Acting a little younger than my shoe size


I am breaking in a new gadget (no I can’t afford it, I agree with you totally, it was a gift from the other side*). It is a Polar RCX5 which I chose because it has certain advantages over the Garmin Forerunner 10 that I have been using for a year. The Forerunner takes forever to pick up a signal, I can be a mile and a half into a run, having stood round on the street corner for 5 minutes beforehand, when it will suddenly remember that it was born a GPS, not a bangle. The other problem is that it will only last a maximum of 6 hours on full charge. As the (non-replaceable) battery loses batteriness over time, it is now about 5 or so hours; which for someone who runs slow marathons occasionally is a big drawback.  Either problem would not be serious if I did not carry the two major personal flaws of being impatient and slow. Add to that long-sightedness which means that I can’t read the display very well, and I was twitching for a new toy.

The RCX5 has several separate bits: heart rate monitor (with user replaceable battery), GPS (charges on mini USB), watch (with user replaceable battery) – you can buy other bits as it is designed for multi-sport use (cadence sensor etc etc). You can use the HRM when swimming. As the components are separately powered they hold a charge for a really long time. The screen has a zoom feature so that you can enlarge the upper and lower parts of the screen if you want. It doesn’t have a pain-in-the-arse touch bezel or touch sensitive screen.

It comes with a vast amount of data, and pre-programmed er programmes. And here is the problem. I did the first long run on the programme I had selected today, didn’t really look at anything other than the time allotted (55 mins) before I set off. The first section of ten minutes appeared to be a warm up, keeping HR in Zone 1 between 80 and 104bpm. Now I don’t know about you, but for me that is a challenge when I am walking. I completed, at some point last week, the fitness test thing on the HRM ( measures resting heart rate and heart rate variability as far as I understand) and I scored a Good. However I have run with an HRM off and on for years (more than 15) and I know that my HR when I am running is high, I have in the past run whole half marathons at 188, I will quite often run at 170+ for a long time. It does me no harm, and never has as far as I can tell. My resting heart rate is normally in the 50s, my cholesterol is unusually good for my age, my blood pressure is very slightly on the low side, I am rather podgy but show no other signs of impending cardiac problems.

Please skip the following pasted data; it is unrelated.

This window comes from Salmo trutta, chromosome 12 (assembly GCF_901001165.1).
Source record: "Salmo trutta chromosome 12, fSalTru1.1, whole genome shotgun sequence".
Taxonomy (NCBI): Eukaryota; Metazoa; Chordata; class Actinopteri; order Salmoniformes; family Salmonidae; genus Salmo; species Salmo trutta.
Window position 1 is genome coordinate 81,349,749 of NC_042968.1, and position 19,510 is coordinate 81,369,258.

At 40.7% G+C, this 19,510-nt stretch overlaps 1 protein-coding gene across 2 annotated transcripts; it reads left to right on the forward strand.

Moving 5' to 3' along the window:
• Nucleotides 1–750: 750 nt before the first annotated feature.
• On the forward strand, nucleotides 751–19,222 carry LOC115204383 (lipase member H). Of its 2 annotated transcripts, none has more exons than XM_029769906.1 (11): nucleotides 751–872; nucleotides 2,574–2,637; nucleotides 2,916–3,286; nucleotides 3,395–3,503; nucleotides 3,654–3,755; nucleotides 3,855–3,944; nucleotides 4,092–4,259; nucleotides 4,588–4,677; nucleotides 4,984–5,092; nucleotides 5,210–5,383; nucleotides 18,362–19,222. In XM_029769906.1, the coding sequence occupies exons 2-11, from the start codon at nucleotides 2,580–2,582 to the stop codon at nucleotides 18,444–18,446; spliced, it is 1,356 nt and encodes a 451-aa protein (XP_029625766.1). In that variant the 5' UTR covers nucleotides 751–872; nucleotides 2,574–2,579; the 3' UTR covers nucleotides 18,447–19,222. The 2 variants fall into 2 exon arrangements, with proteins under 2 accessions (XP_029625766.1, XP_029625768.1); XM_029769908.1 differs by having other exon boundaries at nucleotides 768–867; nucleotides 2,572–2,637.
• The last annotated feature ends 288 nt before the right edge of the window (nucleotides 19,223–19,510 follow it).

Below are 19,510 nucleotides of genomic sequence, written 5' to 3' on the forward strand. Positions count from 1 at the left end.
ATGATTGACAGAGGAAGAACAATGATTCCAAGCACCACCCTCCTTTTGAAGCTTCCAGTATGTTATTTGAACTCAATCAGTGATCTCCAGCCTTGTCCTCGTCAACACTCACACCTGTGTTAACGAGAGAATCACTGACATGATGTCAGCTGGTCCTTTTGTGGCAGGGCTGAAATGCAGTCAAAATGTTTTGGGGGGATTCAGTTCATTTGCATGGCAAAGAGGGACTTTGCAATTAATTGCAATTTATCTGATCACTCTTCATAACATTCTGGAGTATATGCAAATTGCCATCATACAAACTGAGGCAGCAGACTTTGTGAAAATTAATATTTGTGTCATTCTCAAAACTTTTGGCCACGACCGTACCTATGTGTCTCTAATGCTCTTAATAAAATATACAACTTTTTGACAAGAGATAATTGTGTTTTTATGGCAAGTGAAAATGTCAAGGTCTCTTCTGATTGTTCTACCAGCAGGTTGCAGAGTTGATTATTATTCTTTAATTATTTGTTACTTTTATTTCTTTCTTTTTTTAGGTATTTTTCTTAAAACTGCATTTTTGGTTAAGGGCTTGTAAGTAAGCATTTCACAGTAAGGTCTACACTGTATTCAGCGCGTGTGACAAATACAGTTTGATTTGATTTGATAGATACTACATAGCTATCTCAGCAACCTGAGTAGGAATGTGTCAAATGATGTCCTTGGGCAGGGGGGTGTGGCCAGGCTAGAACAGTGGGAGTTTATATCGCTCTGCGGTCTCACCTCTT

Back to the run. The second section was 35 minutes at Zone 2 104-120 bpm. Now after 35 minutes of investigation I can confirm that the best I can do under 120bpm is a downhill shuffle. Mostly it is a walk, and not a brisk one up hills. The final section was a repeat of the first, and as I was warmer, it necessitated a lot of stopping and gazing into the distance while my heart rate dropped. I normally potter along at 10-11 minute miles, for this ‘run’ I averaged 21 minute miles. Relaxing yes, good for looking in detail at peoples’ gardens and wondering if you could divine their age and background by what and how they planted; but not conducive to increasing fitness.

Once I was home I spent some time investigating  the issue, and I have decided that to de-faff the issue and allow me to use the presets, I will have to undergo a transformation. So for the purposes of my  heart rate monitor I am now 28 not 48.  This gives me about 15 bpm on the zones, so I will see how that goes.  ( European shoe size 39)


* My very late mother still sends me cheques for royalties every once in a while. Luckily she is able to use the intermediary of a literary agent, rather than ectoplasm which would be difficult to pay in.


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